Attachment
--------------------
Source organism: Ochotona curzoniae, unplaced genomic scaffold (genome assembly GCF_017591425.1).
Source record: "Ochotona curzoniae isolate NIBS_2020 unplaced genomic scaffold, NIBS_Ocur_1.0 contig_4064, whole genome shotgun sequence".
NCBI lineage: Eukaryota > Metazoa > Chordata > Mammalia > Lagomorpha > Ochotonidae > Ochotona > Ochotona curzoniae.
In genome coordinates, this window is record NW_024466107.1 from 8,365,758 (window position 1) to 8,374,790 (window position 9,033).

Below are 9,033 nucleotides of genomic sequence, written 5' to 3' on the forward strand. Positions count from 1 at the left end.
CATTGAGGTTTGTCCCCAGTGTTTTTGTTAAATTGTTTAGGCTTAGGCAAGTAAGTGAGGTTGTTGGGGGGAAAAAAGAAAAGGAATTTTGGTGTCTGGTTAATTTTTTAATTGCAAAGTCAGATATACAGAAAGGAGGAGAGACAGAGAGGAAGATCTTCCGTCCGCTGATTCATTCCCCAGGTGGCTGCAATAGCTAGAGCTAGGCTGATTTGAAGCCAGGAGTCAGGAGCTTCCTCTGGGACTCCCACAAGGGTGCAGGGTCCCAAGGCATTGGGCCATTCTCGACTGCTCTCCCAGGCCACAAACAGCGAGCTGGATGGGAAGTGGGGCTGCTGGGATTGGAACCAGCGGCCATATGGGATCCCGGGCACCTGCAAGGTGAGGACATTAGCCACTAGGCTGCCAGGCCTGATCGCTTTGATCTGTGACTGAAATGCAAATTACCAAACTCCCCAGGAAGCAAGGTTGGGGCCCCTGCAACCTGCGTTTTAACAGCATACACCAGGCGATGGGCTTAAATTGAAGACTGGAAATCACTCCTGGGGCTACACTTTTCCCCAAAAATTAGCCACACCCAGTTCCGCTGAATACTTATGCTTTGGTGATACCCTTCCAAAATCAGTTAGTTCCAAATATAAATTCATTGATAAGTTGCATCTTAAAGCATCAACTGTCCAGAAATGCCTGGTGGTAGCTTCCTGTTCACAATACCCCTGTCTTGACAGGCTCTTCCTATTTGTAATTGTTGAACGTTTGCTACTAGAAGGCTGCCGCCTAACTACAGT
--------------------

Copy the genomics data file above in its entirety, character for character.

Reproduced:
Source organism: Ochotona curzoniae, unplaced genomic scaffold (genome assembly GCF_017591425.1).
Source record: "Ochotona curzoniae isolate NIBS_2020 unplaced genomic scaffold, NIBS_Ocur_1.0 contig_4064, whole genome shotgun sequence".
NCBI lineage: Eukaryota > Metazoa > Chordata > Mammalia > Lagomorpha > Ochotonidae > Ochotona > Ochotona curzoniae.
In genome coordinates, this window is record NW_024466107.1 from 8,365,758 (window position 1) to 8,374,790 (window position 9,033).

Below are 9,033 nucleotides of genomic sequence, written 5' to 3' on the forward strand. Positions count from 1 at the left end.
CATTGAGGTTTGTCCCCAGTGTTTTTGTTAAATTGTTTAGGCTTAGGCAAGTAAGTGAGGTTGTTGGGGGGAAAAAAGAAAAGGAATTTTGGTGTCTGGTTAATTTTTTAATTGCAAAGTCAGATATACAGAAAGGAGGAGAGACAGAGAGGAAGATCTTCCGTCCGCTGATTCATTCCCCAGGTGGCTGCAATAGCTAGAGCTAGGCTGATTTGAAGCCAGGAGTCAGGAGCTTCCTCTGGGACTCCCACAAGGGTGCAGGGTCCCAAGGCATTGGGCCATTCTCGACTGCTCTCCCAGGCCACAAACAGCGAGCTGGATGGGAAGTGGGGCTGCTGGGATTGGAACCAGCGGCCATATGGGATCCCGGGCACCTGCAAGGTGAGGACATTAGCCACTAGGCTGCCAGGCCTGATCGCTTTGATCTGTGACTGAAATGCAAATTACCAAACTCCCCAGGAAGCAAGGTTGGGGCCCCTGCAACCTGCGTTTTAACAGCATACACCAGGCGATGGGCTTAAATTGAAGACTGGAAATCACTCCTGGGGCTACACTTTTCCCCAAAAATTAGCCACACCCAGTTCCGCTGAATACTTATGCTTTGGTGATACCCTTCCAAAATCAGTTAGTTCCAAATATAAATTCATTGATAAGTTGCATCTTAAAGCATCAACTGTCCAGAAATGCCTGGTGGTAGCTTCCTGTTCACAATACCCCTGTCTTGACAGGCTCTTCCTATTTGTAATTGTTGAACGTTTGCTACTAGAAGGCTGCCGCCTAACTACAGT